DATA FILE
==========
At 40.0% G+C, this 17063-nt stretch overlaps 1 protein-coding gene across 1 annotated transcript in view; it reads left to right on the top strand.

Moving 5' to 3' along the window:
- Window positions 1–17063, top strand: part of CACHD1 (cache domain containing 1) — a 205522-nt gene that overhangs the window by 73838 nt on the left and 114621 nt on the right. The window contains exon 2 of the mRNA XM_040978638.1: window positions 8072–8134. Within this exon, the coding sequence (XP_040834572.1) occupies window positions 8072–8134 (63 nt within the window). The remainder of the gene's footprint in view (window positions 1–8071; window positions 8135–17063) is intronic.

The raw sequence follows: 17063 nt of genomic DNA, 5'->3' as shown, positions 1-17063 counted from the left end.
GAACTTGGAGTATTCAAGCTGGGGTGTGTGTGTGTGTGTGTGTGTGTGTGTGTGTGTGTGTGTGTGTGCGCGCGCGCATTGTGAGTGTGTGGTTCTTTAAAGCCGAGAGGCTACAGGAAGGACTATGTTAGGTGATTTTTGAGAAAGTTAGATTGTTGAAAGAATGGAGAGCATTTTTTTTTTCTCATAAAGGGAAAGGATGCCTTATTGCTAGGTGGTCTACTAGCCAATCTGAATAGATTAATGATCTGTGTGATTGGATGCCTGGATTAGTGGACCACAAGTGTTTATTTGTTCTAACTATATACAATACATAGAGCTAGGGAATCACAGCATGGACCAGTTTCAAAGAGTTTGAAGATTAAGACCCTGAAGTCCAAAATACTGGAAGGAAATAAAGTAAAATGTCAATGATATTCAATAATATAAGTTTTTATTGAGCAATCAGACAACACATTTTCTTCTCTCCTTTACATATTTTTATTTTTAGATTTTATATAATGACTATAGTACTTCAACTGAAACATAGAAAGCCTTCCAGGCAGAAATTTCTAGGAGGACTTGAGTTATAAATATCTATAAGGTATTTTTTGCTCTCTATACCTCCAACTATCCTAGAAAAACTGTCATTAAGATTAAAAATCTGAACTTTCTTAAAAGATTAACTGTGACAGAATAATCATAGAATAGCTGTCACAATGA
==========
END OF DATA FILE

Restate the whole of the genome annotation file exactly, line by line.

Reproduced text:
At 40.0% G+C, this 17063-nt stretch overlaps 1 protein-coding gene across 1 annotated transcript in view; it reads left to right on the top strand.

Moving 5' to 3' along the window:
- Window positions 1–17063, top strand: part of CACHD1 (cache domain containing 1) — a 205522-nt gene that overhangs the window by 73838 nt on the left and 114621 nt on the right. The window contains exon 2 of the mRNA XM_040978638.1: window positions 8072–8134. Within this exon, the coding sequence (XP_040834572.1) occupies window positions 8072–8134 (63 nt within the window). The remainder of the gene's footprint in view (window positions 1–8071; window positions 8135–17063) is intronic.

The raw sequence follows: 17063 nt of genomic DNA, 5'->3' as shown, positions 1-17063 counted from the left end.
GAACTTGGAGTATTCAAGCTGGGGTGTGTGTGTGTGTGTGTGTGTGTGTGTGTGTGTGTGTGTGTGTGCGCGCGCGCATTGTGAGTGTGTGGTTCTTTAAAGCCGAGAGGCTACAGGAAGGACTATGTTAGGTGATTTTTGAGAAAGTTAGATTGTTGAAAGAATGGAGAGCATTTTTTTTTTCTCATAAAGGGAAAGGATGCCTTATTGCTAGGTGGTCTACTAGCCAATCTGAATAGATTAATGATCTGTGTGATTGGATGCCTGGATTAGTGGACCACAAGTGTTTATTTGTTCTAACTATATACAATACATAGAGCTAGGGAATCACAGCATGGACCAGTTTCAAAGAGTTTGAAGATTAAGACCCTGAAGTCCAAAATACTGGAAGGAAATAAAGTAAAATGTCAATGATATTCAATAATATAAGTTTTTATTGAGCAATCAGACAACACATTTTCTTCTCTCCTTTACATATTTTTATTTTTAGATTTTATATAATGACTATAGTACTTCAACTGAAACATAGAAAGCCTTCCAGGCAGAAATTTCTAGGAGGACTTGAGTTATAAATATCTATAAGGTATTTTTTGCTCTCTATACCTCCAACTATCCTAGAAAAACTGTCATTAAGATTAAAAATCTGAACTTTCTTAAAAGATTAACTGTGACAGAATAATCATAGAATAGCTGTCACAATGA